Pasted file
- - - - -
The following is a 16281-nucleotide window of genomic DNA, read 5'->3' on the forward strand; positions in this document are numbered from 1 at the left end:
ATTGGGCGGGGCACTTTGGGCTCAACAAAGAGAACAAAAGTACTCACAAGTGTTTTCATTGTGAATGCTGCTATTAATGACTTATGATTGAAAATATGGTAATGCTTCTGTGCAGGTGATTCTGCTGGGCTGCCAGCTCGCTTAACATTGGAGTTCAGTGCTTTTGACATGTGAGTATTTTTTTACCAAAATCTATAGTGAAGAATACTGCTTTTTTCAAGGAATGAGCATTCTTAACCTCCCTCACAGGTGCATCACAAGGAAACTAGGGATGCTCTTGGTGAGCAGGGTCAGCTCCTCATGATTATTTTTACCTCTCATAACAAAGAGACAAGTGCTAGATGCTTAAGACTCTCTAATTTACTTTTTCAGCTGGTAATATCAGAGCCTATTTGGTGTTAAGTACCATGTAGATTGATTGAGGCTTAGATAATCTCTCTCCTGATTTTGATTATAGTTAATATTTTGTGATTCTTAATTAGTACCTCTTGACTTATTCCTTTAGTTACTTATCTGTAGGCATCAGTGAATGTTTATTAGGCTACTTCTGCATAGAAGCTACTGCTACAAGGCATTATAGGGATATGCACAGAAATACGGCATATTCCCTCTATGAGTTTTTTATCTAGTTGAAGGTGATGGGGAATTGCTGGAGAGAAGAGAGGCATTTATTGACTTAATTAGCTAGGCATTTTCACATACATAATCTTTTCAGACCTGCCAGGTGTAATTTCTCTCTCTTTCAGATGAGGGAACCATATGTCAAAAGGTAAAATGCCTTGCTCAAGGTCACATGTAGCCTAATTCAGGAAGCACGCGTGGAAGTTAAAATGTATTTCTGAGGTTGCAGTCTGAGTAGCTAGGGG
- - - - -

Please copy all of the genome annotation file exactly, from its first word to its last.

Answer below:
The following is a 16281-nucleotide window of genomic DNA, read 5'->3' on the forward strand; positions in this document are numbered from 1 at the left end:
ATTGGGCGGGGCACTTTGGGCTCAACAAAGAGAACAAAAGTACTCACAAGTGTTTTCATTGTGAATGCTGCTATTAATGACTTATGATTGAAAATATGGTAATGCTTCTGTGCAGGTGATTCTGCTGGGCTGCCAGCTCGCTTAACATTGGAGTTCAGTGCTTTTGACATGTGAGTATTTTTTTACCAAAATCTATAGTGAAGAATACTGCTTTTTTCAAGGAATGAGCATTCTTAACCTCCCTCACAGGTGCATCACAAGGAAACTAGGGATGCTCTTGGTGAGCAGGGTCAGCTCCTCATGATTATTTTTACCTCTCATAACAAAGAGACAAGTGCTAGATGCTTAAGACTCTCTAATTTACTTTTTCAGCTGGTAATATCAGAGCCTATTTGGTGTTAAGTACCATGTAGATTGATTGAGGCTTAGATAATCTCTCTCCTGATTTTGATTATAGTTAATATTTTGTGATTCTTAATTAGTACCTCTTGACTTATTCCTTTAGTTACTTATCTGTAGGCATCAGTGAATGTTTATTAGGCTACTTCTGCATAGAAGCTACTGCTACAAGGCATTATAGGGATATGCACAGAAATACGGCATATTCCCTCTATGAGTTTTTTATCTAGTTGAAGGTGATGGGGAATTGCTGGAGAGAAGAGAGGCATTTATTGACTTAATTAGCTAGGCATTTTCACATACATAATCTTTTCAGACCTGCCAGGTGTAATTTCTCTCTCTTTCAGATGAGGGAACCATATGTCAAAAGGTAAAATGCCTTGCTCAAGGTCACATGTAGCCTAATTCAGGAAGCACGCGTGGAAGTTAAAATGTATTTCTGAGGTTGCAGTCTGAGTAGCTAGGGG